I want to avoid soldering for health reasons. I have no well-ventilated open area in my apartment. For a board/modules that have no pins but only holes, how can I connect pins to the holes without soldering?

For certain popular hardware like Raspberry Pi Zero, there seems to be something called "hammer header"

enter image description here

but the problem is those have a fixed, pre-determined number of pins, not individual pins. So, if a hardware has 5 holes instead of 20 holes, that thing cannot be used. Is there a hammer header for a single pin? So that if the hardware has 5 holes I would just use 5 of them. I have searched the Internet, but no result. Also, the "hammer header" itself seems to be rare. I could not find a single online store in my country that sells it.

Some existing answer mentioned "Pomona minigrabber", but that thing seems to be temporary. That is, I cannot move the device (it looks that it will fall off). So, that is probably not the answer I want.

A secondary, less-important question, but if I installed hammer pin headers (seems like one has to hit it with an actual hammer to install it), can I un-install (remove) the headers?

  • 2
    Do you have a medical condition that precludes soldering, or are you just under the impression that the (few) fumes are dangerous in some way?
    – Majenko
    Jul 16 '20 at 16:45
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    The working principle behind those hammer heads might be cold welding. If that's the case they will form an atomic bond with the holes and they can't be removed without damage. I also can't understand your concerns about soldering. Just make those few solder joints outside if you are really scared. You can also use flux-less solder and colophony as a flux. Colophony is completely natural...
    – Sim Son
    Jul 16 '20 at 17:10
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    Do you have asthma? Rosin only causes minor irritation in people who are already susceptible. And they don't actually know if it's the rosin at all (rosin is a food additive and perfectly safe for ingestion). And soldering headers has no wire coating... I have been soldering for over 30 years in enclosed spaces with no noticeable effects. If you are that paranoid just get a Hakko FA-400.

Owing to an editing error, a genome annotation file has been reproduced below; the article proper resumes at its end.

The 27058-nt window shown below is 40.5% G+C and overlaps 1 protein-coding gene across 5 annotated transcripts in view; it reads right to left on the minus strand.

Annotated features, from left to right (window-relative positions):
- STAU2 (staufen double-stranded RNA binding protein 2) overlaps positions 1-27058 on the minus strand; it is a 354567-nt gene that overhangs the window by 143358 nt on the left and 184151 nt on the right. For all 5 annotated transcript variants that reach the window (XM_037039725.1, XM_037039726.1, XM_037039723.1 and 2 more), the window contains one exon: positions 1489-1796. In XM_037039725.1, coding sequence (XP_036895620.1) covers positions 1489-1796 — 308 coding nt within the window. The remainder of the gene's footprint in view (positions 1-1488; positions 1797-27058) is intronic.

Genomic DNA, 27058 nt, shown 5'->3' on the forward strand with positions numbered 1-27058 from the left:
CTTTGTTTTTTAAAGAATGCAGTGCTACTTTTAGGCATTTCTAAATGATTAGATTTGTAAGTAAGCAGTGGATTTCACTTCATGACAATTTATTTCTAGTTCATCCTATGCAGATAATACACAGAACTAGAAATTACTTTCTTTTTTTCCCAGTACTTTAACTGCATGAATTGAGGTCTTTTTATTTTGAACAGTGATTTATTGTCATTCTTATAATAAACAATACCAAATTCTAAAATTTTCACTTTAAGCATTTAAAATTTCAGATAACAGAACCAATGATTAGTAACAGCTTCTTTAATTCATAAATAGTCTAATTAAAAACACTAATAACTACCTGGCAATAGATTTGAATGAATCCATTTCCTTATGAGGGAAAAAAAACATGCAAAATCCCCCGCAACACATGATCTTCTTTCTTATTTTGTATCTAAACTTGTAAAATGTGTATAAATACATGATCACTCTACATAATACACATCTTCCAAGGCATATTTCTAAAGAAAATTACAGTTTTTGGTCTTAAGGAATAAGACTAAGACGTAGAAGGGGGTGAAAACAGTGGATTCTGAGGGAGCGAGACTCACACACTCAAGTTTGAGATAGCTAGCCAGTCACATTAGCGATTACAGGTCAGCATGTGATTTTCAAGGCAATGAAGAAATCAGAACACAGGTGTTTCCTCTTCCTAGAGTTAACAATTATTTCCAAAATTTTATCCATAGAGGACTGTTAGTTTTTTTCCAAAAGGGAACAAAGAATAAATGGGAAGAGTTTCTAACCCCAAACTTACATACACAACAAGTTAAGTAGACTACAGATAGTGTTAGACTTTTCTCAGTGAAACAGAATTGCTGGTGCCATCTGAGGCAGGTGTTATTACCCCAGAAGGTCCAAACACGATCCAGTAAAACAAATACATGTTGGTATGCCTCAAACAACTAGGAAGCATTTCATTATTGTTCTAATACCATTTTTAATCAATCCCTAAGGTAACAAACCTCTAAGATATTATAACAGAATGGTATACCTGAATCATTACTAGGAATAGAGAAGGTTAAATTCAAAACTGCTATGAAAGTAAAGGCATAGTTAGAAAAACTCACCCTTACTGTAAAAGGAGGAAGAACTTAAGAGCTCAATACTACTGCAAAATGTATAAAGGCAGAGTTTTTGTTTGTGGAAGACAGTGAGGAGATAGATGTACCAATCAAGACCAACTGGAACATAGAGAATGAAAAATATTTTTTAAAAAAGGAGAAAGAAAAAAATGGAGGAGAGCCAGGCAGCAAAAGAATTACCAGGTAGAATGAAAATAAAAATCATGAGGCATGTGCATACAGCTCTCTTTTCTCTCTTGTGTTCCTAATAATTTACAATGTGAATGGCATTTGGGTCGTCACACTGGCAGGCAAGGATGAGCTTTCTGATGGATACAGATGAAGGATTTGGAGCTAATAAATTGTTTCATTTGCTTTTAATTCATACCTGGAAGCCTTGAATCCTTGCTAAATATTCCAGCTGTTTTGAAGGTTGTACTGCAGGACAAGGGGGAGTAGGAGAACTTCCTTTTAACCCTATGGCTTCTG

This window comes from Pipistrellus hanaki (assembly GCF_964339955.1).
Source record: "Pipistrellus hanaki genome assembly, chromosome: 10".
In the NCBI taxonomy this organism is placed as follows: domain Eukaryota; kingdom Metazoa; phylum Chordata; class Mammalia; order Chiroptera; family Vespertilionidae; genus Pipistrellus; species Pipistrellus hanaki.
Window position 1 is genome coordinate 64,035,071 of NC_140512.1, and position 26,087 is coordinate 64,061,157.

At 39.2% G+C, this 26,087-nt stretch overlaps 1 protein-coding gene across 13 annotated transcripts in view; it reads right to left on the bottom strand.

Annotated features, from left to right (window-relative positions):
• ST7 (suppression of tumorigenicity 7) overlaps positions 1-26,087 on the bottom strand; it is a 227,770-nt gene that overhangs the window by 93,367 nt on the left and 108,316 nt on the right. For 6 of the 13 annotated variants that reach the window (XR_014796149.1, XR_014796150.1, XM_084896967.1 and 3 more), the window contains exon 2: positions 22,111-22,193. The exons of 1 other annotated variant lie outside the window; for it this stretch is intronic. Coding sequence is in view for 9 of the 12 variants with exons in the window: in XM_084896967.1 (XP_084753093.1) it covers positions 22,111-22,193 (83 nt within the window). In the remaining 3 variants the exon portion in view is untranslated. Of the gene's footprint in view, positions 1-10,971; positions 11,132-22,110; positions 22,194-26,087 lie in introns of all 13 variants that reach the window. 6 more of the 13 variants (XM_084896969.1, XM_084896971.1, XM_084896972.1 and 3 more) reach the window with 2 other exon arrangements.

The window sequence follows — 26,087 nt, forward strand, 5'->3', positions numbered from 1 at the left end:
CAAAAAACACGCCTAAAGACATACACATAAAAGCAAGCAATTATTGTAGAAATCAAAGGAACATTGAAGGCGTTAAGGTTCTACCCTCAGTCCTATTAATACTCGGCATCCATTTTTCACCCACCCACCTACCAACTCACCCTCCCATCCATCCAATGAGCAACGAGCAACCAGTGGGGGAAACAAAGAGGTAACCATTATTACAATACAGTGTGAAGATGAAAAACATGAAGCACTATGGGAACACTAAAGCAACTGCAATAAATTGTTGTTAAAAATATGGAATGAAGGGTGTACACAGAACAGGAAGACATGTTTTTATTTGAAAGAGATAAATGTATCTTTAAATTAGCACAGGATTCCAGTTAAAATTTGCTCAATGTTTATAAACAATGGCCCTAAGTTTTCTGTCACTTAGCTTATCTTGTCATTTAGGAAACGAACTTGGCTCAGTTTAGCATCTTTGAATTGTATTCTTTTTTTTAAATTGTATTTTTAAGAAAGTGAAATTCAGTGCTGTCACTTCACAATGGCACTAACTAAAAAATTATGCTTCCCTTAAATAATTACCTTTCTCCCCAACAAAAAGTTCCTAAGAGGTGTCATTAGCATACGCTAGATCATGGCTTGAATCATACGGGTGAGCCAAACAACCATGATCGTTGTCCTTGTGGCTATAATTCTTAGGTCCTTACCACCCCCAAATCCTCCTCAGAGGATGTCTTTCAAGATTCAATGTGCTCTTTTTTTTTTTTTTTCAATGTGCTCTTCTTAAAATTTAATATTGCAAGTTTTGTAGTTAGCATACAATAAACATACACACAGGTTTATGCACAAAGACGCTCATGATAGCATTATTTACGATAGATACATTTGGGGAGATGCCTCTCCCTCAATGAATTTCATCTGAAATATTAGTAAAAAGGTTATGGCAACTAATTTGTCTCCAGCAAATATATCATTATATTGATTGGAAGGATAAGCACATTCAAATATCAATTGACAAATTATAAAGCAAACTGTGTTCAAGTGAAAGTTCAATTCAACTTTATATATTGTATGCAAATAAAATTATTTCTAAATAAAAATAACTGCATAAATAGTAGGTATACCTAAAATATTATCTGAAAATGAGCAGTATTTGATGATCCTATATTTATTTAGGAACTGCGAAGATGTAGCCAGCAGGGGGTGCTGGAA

– Majenko
    Jul 16 '20 at 17:13
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    Never believe anything you see on social media!!! Soldering is perfectly safe. If it weren't all electronic engineers would be dead.
    – Majenko
    Jul 16 '20 at 17:38
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    Maybe if you spend all day every day soldering and breathing fumes. A small exposure from a hobby project isn’t going to hurt you. STOP getting your science from YouTube. They’ll let any idiot say anything they want there. It’s not a reliable source.
    – Delta_G
    Jul 16 '20 at 19:06

As you already have seen, there are not many options to contact such boards without soldering, because they are meant to be soldered. Those hammer headers are an option. When you find a seller for your country, it should also have these in different sizes/numbers of pins.

Though contacting the board with the pins is not the only problem, you may face. As long as you are experimenting, the typical breadboard is often enough. But when you want to make something more permanent, reliable, current thirsty or noise sensitive, a breadboard is a bad choice. In that case you would also need to solder. Soldering is just a very integral part of electronics.